• George’s Landscaping installed the green roofs.

H-25 Loading

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  • United States Naval Air Station, Jacksonville, FL


    The U.S. Navy opted to collect rain water from the helicopter hangar to use in the helicopter washing bays. They designed the system with EcoRain  America Single Tanks—1.5’ tall. The photographs show how a plastic liner was first installed, then a layer of sand placed inside the liner to aid in water purification.

    All built under a parking lot.

    • Two separate water reuse structures: 60,000 gallons and 40,000 gallons.

    • Constructed in April 2009, the first Tank structure took 4.5 days to complete, the second Tank structure took 3 days to

      complete.

    • Total number of EcoRain America Single Tanks used was 23,200.

    • Native backfill was used for sand/gravel backfill mixture due to naturally high porosity rates.

    • Total excavation footprint for each structure did not exceed two feet due to high water tables.

Highway Median BMP

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  • Imperial Highway, Los Angeles, CA


    Bio-filtration fits snugly between lanes of traffic and the industrial runoff from a major highway, sanitation processing plant, residential communities & the ocean. This urban street median storm water project is located on Imperial Highway between Pershing Drive and Main Street in El Segundo, CA. It is in a highly traveled street that divides LAX Airport and the residential neighborhoods of El Segundo. It also leads directly to Santa Monica Bay and the Pacific Ocean…just down the street. Keep that pollution out of our oceans!

    • The City of Los Angeles Department of Public Works, Bureauof Sanitation conceptualized this project as one of 32 stormwater Best Management Practice projects funded by Proposition O. Project was completed November 2009.

    • The storm water runoff project is a bio-filtration system comprised of vegetated swales and an infiltration trench containing approximately 13,000 cubic feet of EcoRain America Tanks™ that will collect runoff from a 7.5-acre area.

    • It is removing bacteria, oil, trash and suspended solids from storm water that would otherwise be discharged to SantaMonica Bay and the Pacific Ocean.

    • Shrubs and trees were planted in the project area, and anautomated irrigation system that uses recycled water wasinstalled.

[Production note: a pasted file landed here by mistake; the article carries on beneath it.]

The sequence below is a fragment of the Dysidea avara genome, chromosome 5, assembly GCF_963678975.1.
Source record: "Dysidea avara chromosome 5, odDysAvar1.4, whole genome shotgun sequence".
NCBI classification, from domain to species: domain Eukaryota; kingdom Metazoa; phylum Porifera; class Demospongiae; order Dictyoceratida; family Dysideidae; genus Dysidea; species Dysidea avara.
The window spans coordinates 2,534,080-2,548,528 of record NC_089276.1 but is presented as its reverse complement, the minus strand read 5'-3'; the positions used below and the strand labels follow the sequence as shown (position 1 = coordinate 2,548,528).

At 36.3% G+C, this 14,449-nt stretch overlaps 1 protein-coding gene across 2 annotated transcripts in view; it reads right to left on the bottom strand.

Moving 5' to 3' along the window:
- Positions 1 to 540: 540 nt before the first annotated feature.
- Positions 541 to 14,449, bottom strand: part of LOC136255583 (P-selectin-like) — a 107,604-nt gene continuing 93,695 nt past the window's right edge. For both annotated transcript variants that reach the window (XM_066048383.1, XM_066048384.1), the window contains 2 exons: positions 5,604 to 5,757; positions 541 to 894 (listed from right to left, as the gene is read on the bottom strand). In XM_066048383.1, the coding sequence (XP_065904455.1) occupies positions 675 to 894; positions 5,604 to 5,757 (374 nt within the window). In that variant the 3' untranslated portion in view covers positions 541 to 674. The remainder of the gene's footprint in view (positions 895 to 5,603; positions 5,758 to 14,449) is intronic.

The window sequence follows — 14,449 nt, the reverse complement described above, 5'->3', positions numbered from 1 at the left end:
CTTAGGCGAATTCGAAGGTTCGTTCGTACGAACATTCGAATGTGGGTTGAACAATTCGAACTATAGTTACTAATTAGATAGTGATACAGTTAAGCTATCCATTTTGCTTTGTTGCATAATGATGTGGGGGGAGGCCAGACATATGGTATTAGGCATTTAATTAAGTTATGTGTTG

• Park West Landscape Inc. installed the EcoRain America Tanks and landscaping.

ROAD INLET

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  • Hermosa Beach, California


    During storms, the streets of Hermosa Beach used to sheet water to low spots and pool, which created dangerous driving conditions until the water evapo-rated or made it’s way to the storm drain system. A simple, inexpensive solution was to install a row of EcoRain America Tanks under an inlet to allow the water to seep into the substrate.

    • The City’s maintenance department dug a pit in a low spoton Valley Avenue at 2nd Street.

    • They placed ER-401 EcoRain 2” Drainage Cells™ as astrength mat on the bottom and top of three ER-502EcoRain Double Tanks™ wrapped in Geotextile fabric.

    • They backfilled with sand and then placed a pre-fabricatedconcrete inlet structure on top of the 2” Drainage Cell™layer. Further backfill was placed around the inlet, thenpavement on top.

    • ER-301 Drainage Cells™ line the inside of the inlet totransport water from the sides as well as the bottom whenwater fills the inlet.

STREET RUNOFF

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  • Mar Vista Surge Tank Los Angeles CA


    Mar Vista now has a BMP system that will reduce pollut-ant loading in storm water runoff diverted from an existing 78” storm drain in the adjacent Sawtelle Blvd. Currently treated water is diverted back to the storm drain. The water is being monitored for up to one year. After testing, if the water is safe, they hope to use it to irrigate Mar Vista Park.

    The system includes the following “treatment train”:

    • Diversion Structure

    • Trash Maintenance Hole

    • Influent Pump Station

    • CDS Hydrodynamic Separator

    • Underground EcoRain® America Detention Tank 7’ deep x 47’ wide x 108’ long

    • Chlorination/Dechlorination System

    • System designed by PSOMAS & the City of LA,installed by Los Angeles Engineering